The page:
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In June 2015, I spotted an ad for the sale of 97 Heights Road in Ridgewood NJ.  This is the same house lot as 92 Monte Vista, owned by Mabel and J.H. Gould. After Mabel Gould’s death in 1994, the house was sold and subsequently mostly torn down and rebuilt.  The new house has only vague similarities to the original house designed and built by Mabel and J.H. Gould on a double empty lot in 194o’s.  Perhaps one of the pine trees in the back yard, planted by J.H. Gould, was left standing.  Maybe some of the sandstones on the side of the house remained.  Whatever!  The house in 2015 was on the market for a whopping $2,998,000, one of the highest prices in Ridgewood.  It now includes a pool (where Mama played croquet and Baba planted corn and raspberries) and pool house (there used to be a red woodshed).   Rob has been in the new house — and said it is unrecognizable.  High ceilings, a pool table room, a fancy kitchen.  (Remember Mama’s blue linoleum floor?)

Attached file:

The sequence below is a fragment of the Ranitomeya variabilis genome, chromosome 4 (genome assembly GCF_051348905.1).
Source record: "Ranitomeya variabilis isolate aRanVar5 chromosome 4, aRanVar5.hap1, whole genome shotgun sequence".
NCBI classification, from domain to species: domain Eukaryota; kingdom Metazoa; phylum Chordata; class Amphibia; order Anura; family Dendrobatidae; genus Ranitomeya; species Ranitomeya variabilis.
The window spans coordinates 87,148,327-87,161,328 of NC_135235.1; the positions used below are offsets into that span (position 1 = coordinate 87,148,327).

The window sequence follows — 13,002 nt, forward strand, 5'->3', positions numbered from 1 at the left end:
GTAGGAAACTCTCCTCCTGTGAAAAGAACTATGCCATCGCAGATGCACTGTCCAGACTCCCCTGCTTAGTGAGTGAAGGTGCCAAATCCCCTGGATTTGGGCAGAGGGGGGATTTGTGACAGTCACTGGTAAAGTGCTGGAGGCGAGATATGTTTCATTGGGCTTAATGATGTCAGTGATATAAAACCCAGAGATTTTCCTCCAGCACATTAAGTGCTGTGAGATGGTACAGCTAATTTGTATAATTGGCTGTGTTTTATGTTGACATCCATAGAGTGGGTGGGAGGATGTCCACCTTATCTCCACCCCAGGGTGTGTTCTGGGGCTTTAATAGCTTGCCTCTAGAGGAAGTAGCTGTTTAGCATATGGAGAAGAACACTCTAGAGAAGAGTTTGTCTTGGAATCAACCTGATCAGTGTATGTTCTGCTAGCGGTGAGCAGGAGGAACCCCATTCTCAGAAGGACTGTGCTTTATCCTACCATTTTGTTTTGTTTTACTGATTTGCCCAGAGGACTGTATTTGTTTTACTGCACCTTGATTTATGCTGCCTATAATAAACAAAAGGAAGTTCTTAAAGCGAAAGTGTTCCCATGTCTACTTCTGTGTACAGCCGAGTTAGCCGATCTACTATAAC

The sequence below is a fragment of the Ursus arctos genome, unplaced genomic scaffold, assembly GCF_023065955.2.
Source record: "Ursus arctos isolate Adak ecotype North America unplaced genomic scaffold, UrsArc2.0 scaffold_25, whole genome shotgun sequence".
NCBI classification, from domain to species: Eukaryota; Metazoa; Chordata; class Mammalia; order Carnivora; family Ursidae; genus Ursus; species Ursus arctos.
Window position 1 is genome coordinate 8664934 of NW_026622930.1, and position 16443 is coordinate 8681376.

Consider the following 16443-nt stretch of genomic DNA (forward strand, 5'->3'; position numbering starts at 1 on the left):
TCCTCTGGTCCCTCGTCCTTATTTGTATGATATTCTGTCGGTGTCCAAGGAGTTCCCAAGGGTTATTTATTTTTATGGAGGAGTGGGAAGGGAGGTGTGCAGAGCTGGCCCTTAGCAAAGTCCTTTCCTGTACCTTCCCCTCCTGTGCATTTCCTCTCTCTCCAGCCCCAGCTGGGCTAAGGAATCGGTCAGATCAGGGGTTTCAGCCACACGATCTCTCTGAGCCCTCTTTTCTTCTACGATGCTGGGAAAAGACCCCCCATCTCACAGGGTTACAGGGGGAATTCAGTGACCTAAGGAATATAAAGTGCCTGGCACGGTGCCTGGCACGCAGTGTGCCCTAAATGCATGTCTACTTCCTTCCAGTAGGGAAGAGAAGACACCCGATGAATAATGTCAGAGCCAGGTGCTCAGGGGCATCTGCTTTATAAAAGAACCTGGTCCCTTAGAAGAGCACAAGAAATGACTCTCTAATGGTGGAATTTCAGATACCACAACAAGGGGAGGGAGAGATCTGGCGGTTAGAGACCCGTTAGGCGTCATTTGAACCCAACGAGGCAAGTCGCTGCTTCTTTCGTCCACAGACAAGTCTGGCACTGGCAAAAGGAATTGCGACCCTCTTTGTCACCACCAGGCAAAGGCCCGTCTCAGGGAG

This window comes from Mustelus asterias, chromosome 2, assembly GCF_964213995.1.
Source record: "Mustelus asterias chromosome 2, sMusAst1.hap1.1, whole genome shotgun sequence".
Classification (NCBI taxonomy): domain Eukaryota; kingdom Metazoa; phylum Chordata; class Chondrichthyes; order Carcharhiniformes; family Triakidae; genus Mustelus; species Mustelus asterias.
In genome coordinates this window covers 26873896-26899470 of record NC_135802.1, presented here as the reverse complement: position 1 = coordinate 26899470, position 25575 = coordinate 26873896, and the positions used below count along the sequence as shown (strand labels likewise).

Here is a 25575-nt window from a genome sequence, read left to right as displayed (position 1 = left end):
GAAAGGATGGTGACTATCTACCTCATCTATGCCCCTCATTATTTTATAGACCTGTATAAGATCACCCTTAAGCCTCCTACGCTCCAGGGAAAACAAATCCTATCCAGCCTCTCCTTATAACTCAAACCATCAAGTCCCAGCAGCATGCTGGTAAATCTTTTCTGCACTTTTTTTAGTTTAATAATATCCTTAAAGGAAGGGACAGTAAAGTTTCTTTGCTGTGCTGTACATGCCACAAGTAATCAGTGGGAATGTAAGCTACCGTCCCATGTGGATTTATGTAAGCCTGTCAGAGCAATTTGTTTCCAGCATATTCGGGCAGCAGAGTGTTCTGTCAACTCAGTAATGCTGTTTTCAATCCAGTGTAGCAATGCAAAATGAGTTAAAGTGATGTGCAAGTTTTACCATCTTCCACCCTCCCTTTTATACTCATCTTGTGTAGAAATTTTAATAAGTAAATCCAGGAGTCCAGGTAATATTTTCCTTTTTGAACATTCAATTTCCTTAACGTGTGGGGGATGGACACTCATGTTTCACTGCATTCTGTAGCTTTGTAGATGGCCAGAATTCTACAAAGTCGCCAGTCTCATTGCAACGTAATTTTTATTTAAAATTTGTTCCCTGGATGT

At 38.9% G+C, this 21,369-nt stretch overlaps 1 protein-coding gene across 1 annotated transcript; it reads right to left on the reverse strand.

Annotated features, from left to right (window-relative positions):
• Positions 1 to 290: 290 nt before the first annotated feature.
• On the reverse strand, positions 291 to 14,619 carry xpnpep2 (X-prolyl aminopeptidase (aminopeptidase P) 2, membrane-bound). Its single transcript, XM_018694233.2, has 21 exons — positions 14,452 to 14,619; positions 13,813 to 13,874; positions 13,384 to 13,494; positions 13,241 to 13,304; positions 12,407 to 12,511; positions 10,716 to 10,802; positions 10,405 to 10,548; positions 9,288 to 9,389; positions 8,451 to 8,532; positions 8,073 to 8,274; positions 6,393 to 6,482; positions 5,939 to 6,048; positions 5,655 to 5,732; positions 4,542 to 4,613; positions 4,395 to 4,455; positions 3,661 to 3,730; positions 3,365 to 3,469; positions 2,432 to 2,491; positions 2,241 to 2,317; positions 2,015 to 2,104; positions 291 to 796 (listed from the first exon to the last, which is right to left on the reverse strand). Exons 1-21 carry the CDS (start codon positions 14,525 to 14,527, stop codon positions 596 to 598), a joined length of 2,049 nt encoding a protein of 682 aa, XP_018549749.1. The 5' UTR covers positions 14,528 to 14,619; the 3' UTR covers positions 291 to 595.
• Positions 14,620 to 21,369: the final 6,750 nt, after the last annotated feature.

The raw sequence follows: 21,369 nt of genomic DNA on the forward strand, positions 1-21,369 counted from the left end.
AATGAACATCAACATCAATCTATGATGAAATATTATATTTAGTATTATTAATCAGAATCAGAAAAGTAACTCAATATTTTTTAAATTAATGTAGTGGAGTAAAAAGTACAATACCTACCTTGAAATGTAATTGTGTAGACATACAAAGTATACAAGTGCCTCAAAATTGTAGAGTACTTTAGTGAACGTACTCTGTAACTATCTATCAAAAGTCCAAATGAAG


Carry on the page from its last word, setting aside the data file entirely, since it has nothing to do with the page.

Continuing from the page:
I plan to do more research on the house’s history for a future posting.

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Grandma Black’s 80th Birthday

Town Times: An Oakville-Watertown Weekly, September 17, 1848

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“Open house for Mrs. E.M. Black was held on Saturday afternoon, Sept. 11, to celebrate her 80th birthday, at the home of Mr. and Mrs. George Deitz, Jr., of Northfield Road.  Mrs. Black wore a beautiful orchid telegraphed by her son, Lieut. Col. Ira Black and his wife from Camp Breckenridge, Ky. when he found he was unable to attend. A large bouquet of flowers from friends decorated her house. Telegrams and small gifts arrived often. Light refreshments were served. The party was given by her children, Mrs. F. N. Barlow and Mr. and Mrs. R.J. Black.”

 

 

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John Black’s barn

Family.JohnM.Black barn on Blackville Road